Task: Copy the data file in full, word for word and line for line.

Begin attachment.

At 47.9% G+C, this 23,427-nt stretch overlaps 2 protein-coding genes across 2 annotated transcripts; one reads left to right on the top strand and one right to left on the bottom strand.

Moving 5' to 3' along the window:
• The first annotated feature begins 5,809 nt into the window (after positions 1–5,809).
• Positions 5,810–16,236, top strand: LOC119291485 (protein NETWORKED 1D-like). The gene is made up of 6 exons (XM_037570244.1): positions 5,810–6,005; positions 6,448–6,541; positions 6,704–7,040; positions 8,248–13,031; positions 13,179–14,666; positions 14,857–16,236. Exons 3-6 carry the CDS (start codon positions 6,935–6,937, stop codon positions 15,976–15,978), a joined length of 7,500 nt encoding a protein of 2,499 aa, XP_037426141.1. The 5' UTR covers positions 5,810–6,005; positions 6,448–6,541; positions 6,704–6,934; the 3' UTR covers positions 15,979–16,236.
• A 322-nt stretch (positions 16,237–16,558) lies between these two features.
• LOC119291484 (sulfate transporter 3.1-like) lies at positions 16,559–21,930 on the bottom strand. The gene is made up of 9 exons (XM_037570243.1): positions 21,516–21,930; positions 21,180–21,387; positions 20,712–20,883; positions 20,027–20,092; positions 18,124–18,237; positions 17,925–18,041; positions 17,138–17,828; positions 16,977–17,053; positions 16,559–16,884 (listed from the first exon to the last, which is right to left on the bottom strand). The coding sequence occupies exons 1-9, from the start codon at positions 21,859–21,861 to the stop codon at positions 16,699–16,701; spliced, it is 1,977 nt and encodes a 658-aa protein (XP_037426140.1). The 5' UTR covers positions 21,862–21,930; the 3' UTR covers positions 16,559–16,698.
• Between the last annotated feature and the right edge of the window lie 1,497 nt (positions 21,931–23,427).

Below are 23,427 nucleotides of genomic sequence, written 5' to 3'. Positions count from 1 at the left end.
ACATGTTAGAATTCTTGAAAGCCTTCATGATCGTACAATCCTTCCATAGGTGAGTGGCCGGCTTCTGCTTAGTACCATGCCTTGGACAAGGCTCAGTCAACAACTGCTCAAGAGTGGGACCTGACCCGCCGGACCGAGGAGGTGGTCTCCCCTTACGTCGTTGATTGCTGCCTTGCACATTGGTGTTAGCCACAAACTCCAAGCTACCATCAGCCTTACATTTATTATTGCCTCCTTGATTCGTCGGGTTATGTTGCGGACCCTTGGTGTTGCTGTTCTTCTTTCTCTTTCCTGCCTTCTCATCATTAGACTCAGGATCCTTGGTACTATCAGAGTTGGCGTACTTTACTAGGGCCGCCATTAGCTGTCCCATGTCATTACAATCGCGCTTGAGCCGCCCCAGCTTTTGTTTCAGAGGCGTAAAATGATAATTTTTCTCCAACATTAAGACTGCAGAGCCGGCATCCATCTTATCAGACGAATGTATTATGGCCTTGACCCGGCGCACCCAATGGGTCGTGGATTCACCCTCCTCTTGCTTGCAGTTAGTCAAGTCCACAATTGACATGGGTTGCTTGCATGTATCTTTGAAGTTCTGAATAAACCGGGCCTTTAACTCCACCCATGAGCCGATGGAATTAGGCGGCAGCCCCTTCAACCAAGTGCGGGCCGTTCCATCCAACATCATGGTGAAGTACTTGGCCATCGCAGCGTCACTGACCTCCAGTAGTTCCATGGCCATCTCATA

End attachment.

At 47.9% G+C, this 23,427-nt stretch overlaps 2 protein-coding genes across 2 annotated transcripts; one reads left to right on the top strand and one right to left on the bottom strand.

Moving 5' to 3' along the window:
• The first annotated feature begins 5,809 nt into the window (after positions 1–5,809).
• Positions 5,810–16,236, top strand: LOC119291485 (protein NETWORKED 1D-like). The gene is made up of 6 exons (XM_037570244.1): positions 5,810–6,005; positions 6,448–6,541; positions 6,704–7,040; positions 8,248–13,031; positions 13,179–14,666; positions 14,857–16,236. Exons 3-6 carry the CDS (start codon positions 6,935–6,937, stop codon positions 15,976–15,978), a joined length of 7,500 nt encoding a protein of 2,499 aa, XP_037426141.1. The 5' UTR covers positions 5,810–6,005; positions 6,448–6,541; positions 6,704–6,934; the 3' UTR covers positions 15,979–16,236.
• A 322-nt stretch (positions 16,237–16,558) lies between these two features.
• LOC119291484 (sulfate transporter 3.1-like) lies at positions 16,559–21,930 on the bottom strand. The gene is made up of 9 exons (XM_037570243.1): positions 21,516–21,930; positions 21,180–21,387; positions 20,712–20,883; positions 20,027–20,092; positions 18,124–18,237; positions 17,925–18,041; positions 17,138–17,828; positions 16,977–17,053; positions 16,559–16,884 (listed from the first exon to the last, which is right to left on the bottom strand). The coding sequence occupies exons 1-9, from the start codon at positions 21,859–21,861 to the stop codon at positions 16,699–16,701; spliced, it is 1,977 nt and encodes a 658-aa protein (XP_037426140.1). The 5' UTR covers positions 21,862–21,930; the 3' UTR covers positions 16,559–16,698.
• Between the last annotated feature and the right edge of the window lie 1,497 nt (positions 21,931–23,427).

Below are 23,427 nucleotides of genomic sequence, written 5' to 3'. Positions count from 1 at the left end.
ACATGTTAGAATTCTTGAAAGCCTTCATGATCGTACAATCCTTCCATAGGTGAGTGGCCGGCTTCTGCTTAGTACCATGCCTTGGACAAGGCTCAGTCAACAACTGCTCAAGAGTGGGACCTGACCCGCCGGACCGAGGAGGTGGTCTCCCCTTACGTCGTTGATTGCTGCCTTGCACATTGGTGTTAGCCACAAACTCCAAGCTACCATCAGCCTTACATTTATTATTGCCTCCTTGATTCGTCGGGTTATGTTGCGGACCCTTGGTGTTGCTGTTCTTCTTTCTCTTTCCTGCCTTCTCATCATTAGACTCAGGATCCTTGGTACTATCAGAGTTGGCGTACTTTACTAGGGCCGCCATTAGCTGTCCCATGTCATTACAATCGCGCTTGAGCCGCCCCAGCTTTTGTTTCAGAGGCGTAAAATGATAATTTTTCTCCAACATTAAGACTGCAGAGCCGGCATCCATCTTATCAGACGAATGTATTATGGCCTTGACCCGGCGCACCCAATGGGTCGTGGATTCACCCTCCTCTTGCTTGCAGTTAGTCAAGTCCACAATTGACATGGGTTGCTTGCATGTATCTTTGAAGTTCTGAATAAACCGGGCCTTTAACTCCACCCATGAGCCGATGGAATTAGGCGGCAGCCCCTTCAACCAAGTGCGGGCCGTTCCATCCAACATCATGGTGAAGTACTTGGCCATCGCAGCGTCACTGACCTCCAGTAGTTCCATGGCCATCTCATA